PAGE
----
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Singers Deliver Messages With Emotional Renditions

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PostPosted: Mon Apr 04, 2011 2:36 pm    Post subject: Singers Deliver Messages With Emotional Renditions Reply with quote

Celtic Woman, a group that features three female singers and a female fiddler, dazzled an all-ages crowd in the first of its two concerts yesterday in the Ohio Theatre.

People who knew the group from its public-television specials, its CDs that top the world-music chart or its DVDs gave Celtic Woman several standing ovations and didn't mind shelling out $20 for concert programs. Photography was strictly prohibited in the Ohio, but one parent had the right idea by snapping a photo of her daughter beside the logo on one of the group's trucks parked on State Street next to the Statehouse.

The group's 2 1/2-hour (including intermission) "Songs from the Heart" show stressed emotional renditions of pretty songs in Irish and English. Even when the words weren't understood, the tunes were either lively (Mo Ghile Mear, Nil Sen La, Non Ce Piu) or, in the case of Dulaman, came with an amusing anecdote: New member Lisa Lambe said the title is Irish for seaweed, and the folk tune is her favorite love song about seaweed.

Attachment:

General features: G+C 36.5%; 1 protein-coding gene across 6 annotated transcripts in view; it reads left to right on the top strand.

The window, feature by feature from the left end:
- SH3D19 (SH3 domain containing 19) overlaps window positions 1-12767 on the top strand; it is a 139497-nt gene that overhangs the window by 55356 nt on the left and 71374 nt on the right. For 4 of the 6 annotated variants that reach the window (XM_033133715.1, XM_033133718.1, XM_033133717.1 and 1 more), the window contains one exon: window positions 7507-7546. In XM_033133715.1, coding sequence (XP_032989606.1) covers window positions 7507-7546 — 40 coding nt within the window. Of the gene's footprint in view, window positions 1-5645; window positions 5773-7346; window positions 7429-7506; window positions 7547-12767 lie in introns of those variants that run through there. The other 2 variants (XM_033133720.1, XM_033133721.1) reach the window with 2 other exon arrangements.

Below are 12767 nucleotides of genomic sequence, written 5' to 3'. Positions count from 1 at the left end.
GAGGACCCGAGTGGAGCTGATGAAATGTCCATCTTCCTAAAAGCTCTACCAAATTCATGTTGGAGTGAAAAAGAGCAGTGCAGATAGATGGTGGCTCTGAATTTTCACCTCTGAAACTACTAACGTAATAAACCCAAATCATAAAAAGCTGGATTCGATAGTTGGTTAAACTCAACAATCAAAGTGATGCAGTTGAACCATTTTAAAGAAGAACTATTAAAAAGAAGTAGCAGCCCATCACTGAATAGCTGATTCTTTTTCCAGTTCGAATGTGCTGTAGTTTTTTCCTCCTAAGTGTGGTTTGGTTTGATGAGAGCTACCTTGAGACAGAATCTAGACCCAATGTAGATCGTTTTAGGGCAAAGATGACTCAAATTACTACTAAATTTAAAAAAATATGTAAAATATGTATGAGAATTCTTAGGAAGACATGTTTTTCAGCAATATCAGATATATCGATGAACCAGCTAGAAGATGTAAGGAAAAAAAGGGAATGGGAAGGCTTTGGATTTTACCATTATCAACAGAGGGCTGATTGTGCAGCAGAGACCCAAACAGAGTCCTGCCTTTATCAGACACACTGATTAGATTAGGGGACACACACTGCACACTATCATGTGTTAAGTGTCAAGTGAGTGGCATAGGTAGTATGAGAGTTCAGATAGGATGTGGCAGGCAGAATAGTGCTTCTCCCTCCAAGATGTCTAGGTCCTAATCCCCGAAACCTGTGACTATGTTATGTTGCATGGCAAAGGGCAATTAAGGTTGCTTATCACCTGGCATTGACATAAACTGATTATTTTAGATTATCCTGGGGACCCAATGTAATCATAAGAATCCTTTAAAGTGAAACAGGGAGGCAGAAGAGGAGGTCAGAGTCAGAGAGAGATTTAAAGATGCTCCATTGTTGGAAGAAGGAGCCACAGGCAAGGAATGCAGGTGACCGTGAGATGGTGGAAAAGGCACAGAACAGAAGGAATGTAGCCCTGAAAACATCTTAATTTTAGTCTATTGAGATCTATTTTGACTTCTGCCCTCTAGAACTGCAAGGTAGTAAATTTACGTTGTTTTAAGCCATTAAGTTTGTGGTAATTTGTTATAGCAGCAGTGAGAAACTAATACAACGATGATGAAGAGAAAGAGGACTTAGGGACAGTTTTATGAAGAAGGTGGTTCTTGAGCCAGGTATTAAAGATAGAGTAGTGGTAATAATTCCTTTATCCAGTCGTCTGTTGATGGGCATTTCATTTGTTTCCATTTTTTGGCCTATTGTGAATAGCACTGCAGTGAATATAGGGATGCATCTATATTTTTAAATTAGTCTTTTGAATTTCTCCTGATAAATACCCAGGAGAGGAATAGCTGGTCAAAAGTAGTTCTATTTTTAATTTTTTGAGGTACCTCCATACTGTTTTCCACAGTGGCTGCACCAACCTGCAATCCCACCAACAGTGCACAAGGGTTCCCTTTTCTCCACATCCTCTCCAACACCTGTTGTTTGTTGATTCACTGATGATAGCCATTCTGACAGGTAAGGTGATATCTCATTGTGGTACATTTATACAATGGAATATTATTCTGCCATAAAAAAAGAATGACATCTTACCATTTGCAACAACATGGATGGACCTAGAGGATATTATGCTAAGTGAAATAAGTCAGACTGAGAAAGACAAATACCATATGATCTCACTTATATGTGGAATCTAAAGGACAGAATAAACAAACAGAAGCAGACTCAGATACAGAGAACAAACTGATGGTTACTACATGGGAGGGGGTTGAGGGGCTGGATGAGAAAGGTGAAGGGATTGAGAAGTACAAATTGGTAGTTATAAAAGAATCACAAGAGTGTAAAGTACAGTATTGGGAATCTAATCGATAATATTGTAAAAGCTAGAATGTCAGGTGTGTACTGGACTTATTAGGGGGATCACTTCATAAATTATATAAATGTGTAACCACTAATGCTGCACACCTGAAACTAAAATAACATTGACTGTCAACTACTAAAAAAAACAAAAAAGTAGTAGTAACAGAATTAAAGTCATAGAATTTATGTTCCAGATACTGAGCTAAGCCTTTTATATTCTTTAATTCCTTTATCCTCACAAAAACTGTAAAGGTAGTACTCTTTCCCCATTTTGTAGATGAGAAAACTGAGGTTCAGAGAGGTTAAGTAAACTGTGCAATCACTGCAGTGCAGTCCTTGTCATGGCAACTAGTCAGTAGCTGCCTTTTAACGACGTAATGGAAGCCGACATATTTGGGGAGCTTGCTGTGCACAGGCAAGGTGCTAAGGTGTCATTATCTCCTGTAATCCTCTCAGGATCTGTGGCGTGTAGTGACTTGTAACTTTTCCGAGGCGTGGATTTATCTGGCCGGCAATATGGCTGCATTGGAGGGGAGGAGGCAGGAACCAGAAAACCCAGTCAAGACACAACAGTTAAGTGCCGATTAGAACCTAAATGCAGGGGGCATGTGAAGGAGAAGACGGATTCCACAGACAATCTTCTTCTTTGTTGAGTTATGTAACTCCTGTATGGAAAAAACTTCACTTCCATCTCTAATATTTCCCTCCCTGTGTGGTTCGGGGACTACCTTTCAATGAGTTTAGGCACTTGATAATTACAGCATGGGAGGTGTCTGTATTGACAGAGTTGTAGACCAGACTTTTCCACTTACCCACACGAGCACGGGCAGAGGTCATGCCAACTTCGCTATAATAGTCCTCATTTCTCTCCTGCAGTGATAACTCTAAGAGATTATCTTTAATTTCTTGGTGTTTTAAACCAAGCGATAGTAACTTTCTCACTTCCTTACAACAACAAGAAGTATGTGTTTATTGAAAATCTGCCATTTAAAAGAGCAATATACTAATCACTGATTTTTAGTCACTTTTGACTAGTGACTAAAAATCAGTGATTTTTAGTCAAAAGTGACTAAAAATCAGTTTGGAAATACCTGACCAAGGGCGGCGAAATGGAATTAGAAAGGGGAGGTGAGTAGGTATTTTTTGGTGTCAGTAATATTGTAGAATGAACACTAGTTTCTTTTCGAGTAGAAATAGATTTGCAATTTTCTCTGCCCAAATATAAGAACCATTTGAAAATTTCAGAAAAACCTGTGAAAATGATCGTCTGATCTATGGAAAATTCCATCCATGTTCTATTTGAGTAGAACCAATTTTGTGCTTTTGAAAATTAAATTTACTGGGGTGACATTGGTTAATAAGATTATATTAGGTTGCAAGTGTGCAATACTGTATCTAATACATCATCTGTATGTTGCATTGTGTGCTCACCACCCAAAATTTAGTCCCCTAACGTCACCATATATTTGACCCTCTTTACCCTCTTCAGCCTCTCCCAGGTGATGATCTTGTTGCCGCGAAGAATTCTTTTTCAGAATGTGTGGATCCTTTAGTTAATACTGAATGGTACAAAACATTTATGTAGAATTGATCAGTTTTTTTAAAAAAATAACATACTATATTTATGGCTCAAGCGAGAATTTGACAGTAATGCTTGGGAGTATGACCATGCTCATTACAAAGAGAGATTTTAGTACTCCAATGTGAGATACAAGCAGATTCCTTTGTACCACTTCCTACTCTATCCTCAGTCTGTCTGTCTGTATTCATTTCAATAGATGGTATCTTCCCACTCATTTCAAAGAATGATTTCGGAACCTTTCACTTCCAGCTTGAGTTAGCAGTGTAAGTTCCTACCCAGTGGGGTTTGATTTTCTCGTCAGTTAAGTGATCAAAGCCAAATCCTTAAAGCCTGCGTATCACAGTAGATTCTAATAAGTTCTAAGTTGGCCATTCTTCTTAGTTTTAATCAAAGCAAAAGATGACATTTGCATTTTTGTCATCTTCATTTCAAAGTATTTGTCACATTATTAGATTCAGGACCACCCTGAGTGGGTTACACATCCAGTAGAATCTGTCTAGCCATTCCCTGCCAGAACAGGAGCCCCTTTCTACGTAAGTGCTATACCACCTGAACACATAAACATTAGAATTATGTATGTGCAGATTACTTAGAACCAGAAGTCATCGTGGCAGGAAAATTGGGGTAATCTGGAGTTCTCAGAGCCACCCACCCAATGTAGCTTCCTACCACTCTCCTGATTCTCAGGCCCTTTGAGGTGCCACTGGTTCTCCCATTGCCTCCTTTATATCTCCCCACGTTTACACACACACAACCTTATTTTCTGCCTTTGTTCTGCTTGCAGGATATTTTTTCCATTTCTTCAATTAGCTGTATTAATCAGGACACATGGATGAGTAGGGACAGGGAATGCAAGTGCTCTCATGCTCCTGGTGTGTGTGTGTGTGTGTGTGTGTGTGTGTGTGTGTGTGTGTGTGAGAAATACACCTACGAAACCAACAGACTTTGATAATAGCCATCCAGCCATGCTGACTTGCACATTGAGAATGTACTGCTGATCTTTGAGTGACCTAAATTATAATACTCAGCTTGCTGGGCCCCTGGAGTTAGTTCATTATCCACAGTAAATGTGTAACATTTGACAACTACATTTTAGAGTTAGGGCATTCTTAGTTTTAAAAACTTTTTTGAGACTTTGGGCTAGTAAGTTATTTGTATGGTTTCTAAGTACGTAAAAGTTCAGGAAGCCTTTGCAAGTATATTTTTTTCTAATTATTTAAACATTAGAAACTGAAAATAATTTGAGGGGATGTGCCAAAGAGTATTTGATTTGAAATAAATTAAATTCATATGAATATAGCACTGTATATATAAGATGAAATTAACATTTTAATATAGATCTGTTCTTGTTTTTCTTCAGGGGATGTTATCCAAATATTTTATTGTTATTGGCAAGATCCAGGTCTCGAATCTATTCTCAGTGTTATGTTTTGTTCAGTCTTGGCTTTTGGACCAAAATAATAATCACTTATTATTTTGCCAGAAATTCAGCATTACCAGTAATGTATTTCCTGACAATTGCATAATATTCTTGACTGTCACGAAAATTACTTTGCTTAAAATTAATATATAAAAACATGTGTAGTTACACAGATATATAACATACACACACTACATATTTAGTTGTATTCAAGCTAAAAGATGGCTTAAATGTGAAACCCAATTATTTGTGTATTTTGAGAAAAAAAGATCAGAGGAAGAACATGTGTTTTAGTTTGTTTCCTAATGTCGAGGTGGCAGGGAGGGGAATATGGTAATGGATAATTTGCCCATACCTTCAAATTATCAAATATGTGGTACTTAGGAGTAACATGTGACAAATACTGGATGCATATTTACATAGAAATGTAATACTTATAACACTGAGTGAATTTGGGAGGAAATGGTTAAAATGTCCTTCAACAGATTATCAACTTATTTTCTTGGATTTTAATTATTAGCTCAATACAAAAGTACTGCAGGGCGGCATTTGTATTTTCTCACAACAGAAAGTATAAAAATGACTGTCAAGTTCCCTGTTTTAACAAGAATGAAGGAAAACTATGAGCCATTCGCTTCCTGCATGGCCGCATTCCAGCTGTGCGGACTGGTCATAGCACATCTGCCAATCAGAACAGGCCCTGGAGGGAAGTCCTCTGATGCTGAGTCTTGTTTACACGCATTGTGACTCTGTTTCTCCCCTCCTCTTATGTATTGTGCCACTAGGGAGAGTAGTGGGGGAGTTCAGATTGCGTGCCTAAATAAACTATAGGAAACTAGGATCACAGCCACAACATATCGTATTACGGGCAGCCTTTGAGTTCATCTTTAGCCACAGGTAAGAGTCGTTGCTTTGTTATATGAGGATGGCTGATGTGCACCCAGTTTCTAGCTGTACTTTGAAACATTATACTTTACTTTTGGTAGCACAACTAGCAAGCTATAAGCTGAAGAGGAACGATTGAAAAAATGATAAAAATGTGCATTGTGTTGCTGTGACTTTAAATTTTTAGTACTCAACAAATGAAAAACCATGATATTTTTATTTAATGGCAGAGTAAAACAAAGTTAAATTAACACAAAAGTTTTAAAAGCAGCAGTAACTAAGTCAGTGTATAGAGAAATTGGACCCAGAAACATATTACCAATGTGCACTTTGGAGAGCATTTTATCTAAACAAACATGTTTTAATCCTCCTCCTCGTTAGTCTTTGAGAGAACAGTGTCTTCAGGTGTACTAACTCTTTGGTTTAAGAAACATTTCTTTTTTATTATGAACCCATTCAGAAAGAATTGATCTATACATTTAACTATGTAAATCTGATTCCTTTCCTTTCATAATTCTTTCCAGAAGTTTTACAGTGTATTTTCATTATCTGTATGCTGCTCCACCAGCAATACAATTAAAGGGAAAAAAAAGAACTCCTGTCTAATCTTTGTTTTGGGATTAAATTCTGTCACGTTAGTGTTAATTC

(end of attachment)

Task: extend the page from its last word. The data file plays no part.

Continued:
Lambe acted out the song as she sang it, trying to decide which of the two male bodhran players she really loved. She had just as much fun deciding between a rich man and a poor man in the ensemble piece At the Ceili.

The other singers were also strong. Chloë Agnew had a soulful voice that made Galway Bay and When You Believe shine, and sometimes she seemed as if she might spontaneously start dancing and disrupt the concert's careful choreography. Lisa Kelly had a pretty voice and gave fine readings of Fields of Gold and The Moon is a Harsh Mistress.

Fiddler Máiréad Nesbitt pranced about the stage like an impish pixie as she sawed away, smiling and waving her bow in the air to get people to clap along on tunes such as Granuaile's Dance.

The quartet changed costumes a few times and spent a lot of time going up and down a couple of steps of the drapery-laden stage. A six-member choir that also changed costumes and frequently entered the stage holding lighted candles filled out the vocals.

Above the singers were the two drummers, who had a variety of types of percussion, and to their left was musical director/keyboardist/mastermind David Downes. On the right were three male musicians (playing guitars, bass and Uilleann pipes).

That piper, Tony Martin, switched to bagpipes and joined another bagpiper, Anthony Byrne, as the women sang Amazing Grace with such beauty that it brought some to tears.

There were several other high points when the harmony of the women's voices sparkled: Orinoco Flow; Isle of Hope, Isle of Tears; My Heart was Home Again; Goodnight My Angel; You Raise Me Up and, of course, Danny Boy.

In a fine sendoff, the kilt-wearing Byrne serenaded the crowd with his bagpipe as they exited.

By Gary Budzak
For The Columbus Dispatch
Monday, April 4, 2011 12:02 AM
Columbus, Ohio
Always Remember All Things Are Possible With God !!
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